Friday, January 29, 2010

Start of a long day

Start of a long day
Originally uploaded by daftly smitten
The sun just came up over the supermarket my office shares a parking lot with... And I've been at work over 2 hours already.

Long day indeed.

Thursday, January 28, 2010

Wasn't it just Thursday?

I really don't know how it got to be Thursday again... this week has really flown by.  I'll get the design post up by tomorrow, but since it's on my brain (and in my belly), I thought I'd tell you about our dinner this evening. 

It's restaurant week here in Baltimore (one of many throughout the year), and this year Dave was determined to go somewhere we would really "get a deal".  He did a lot of research and found that many restaurant week menus add up to no savings at all, whereas others are a significant discount from the every day menu.  He gave me three different suggestions and I picked B & O American Brasserie.  Part of me picked this place since they claim to use "only sustainable seafood and local farmers' products" and that's something I find attractive in a restaurant.  Another part of me had just heard that it was a fantastic place to eat - so there you go.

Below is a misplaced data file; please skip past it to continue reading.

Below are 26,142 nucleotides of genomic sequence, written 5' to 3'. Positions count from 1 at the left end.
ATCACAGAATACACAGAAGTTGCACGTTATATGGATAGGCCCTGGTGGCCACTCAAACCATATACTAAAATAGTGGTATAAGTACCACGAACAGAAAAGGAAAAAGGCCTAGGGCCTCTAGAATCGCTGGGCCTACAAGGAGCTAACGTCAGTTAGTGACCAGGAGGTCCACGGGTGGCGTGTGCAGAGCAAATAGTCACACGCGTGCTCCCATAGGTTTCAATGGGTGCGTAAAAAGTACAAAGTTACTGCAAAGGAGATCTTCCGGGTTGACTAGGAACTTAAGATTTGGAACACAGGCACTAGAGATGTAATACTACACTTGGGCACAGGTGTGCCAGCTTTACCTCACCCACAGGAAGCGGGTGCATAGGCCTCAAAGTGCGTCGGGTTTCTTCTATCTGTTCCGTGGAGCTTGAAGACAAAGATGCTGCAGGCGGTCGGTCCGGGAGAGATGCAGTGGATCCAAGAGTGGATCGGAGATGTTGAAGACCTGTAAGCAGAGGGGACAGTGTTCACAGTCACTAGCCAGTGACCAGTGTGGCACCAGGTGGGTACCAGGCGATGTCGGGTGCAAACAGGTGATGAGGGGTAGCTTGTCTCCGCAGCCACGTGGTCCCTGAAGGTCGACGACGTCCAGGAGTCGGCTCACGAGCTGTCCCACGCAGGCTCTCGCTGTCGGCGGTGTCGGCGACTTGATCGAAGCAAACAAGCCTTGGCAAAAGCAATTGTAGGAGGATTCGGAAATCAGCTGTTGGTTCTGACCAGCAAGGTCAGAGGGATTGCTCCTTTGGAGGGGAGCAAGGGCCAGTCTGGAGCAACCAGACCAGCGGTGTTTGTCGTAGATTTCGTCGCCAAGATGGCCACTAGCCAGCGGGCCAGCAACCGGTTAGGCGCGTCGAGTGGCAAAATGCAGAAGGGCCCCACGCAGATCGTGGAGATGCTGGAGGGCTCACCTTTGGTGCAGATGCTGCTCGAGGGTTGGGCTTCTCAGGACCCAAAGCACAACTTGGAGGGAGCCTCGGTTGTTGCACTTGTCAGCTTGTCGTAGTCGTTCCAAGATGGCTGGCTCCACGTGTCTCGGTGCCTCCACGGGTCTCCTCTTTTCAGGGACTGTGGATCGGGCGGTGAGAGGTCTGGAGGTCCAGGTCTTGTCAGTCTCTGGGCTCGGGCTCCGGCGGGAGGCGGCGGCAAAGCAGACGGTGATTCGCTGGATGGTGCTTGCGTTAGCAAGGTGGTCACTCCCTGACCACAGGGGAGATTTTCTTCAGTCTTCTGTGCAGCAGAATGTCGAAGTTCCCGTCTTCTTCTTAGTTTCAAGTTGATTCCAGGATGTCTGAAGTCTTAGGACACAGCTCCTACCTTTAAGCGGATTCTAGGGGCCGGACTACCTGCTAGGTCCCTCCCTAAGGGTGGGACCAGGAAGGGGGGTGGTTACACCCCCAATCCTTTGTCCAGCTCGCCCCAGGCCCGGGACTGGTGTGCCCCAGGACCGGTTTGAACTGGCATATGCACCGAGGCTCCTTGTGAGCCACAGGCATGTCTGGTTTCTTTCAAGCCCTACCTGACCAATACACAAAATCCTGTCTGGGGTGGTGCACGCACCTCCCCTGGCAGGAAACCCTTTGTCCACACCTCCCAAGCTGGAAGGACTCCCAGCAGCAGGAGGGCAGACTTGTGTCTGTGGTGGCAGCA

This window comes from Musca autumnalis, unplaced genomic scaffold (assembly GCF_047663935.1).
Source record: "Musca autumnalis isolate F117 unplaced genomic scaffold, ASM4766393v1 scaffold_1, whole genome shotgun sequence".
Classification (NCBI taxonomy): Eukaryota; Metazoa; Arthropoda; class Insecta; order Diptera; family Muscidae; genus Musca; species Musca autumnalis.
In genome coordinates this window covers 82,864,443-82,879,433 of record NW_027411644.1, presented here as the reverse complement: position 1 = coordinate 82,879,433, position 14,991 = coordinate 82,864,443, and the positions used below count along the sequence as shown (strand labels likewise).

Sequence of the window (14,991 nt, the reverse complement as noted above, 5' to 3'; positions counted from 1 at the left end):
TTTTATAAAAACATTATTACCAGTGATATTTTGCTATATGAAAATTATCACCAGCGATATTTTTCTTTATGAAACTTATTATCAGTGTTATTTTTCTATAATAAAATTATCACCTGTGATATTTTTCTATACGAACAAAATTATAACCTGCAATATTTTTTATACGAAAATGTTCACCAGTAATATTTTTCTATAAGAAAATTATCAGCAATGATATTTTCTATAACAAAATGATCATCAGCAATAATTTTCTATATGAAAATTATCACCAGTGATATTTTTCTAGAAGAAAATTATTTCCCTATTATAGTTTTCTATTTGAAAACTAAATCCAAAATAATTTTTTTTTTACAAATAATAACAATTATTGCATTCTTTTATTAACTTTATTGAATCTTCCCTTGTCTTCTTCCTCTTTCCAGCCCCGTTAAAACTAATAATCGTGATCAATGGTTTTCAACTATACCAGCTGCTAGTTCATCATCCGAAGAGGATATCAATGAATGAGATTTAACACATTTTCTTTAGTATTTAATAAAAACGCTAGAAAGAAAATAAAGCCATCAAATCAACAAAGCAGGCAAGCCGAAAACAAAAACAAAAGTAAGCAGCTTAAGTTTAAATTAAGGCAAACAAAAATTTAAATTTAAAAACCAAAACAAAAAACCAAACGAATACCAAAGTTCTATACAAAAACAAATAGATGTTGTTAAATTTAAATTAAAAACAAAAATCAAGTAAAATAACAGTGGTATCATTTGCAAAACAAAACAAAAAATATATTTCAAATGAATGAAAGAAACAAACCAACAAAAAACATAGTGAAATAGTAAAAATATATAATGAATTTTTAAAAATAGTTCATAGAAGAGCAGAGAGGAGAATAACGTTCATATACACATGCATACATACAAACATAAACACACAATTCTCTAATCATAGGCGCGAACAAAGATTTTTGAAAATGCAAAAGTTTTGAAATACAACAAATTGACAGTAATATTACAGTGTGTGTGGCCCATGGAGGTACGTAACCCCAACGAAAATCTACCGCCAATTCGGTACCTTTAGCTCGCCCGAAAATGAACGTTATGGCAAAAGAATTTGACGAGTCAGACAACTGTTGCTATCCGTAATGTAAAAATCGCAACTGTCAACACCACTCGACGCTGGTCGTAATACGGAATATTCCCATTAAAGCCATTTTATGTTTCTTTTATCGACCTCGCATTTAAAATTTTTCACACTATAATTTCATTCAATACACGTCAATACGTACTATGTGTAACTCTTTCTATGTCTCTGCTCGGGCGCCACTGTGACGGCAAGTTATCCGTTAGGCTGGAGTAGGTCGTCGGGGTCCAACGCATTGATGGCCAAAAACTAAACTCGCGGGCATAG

Here's what we had:
me: Hamachi Tartar with red Quinoa salad and sweet potato chips
(drink was citron vodka, kumquats, ginger and cardamom)

dlb: Crispy Pork Belly atop bread crumbs and vegetables

me: 24 hr. Vande Rose Pot Roast with Creamy polenta and braised vegetables
(plus mache and pickled red onions on top)

dlb: Crispy Duck Confit and Pappardelle with root vegetables (hmmm... just looked up the P word, and it's a type of fettuccine, which I don't remember there being on Dave's plate.  maybe they subbed with mashed potatoes?  I think so.  There was also red cabbage braised in apple cider on the left there.)
me: "Wicked Pissa" Cupcakes
dlb: apple cobbler with creme fresh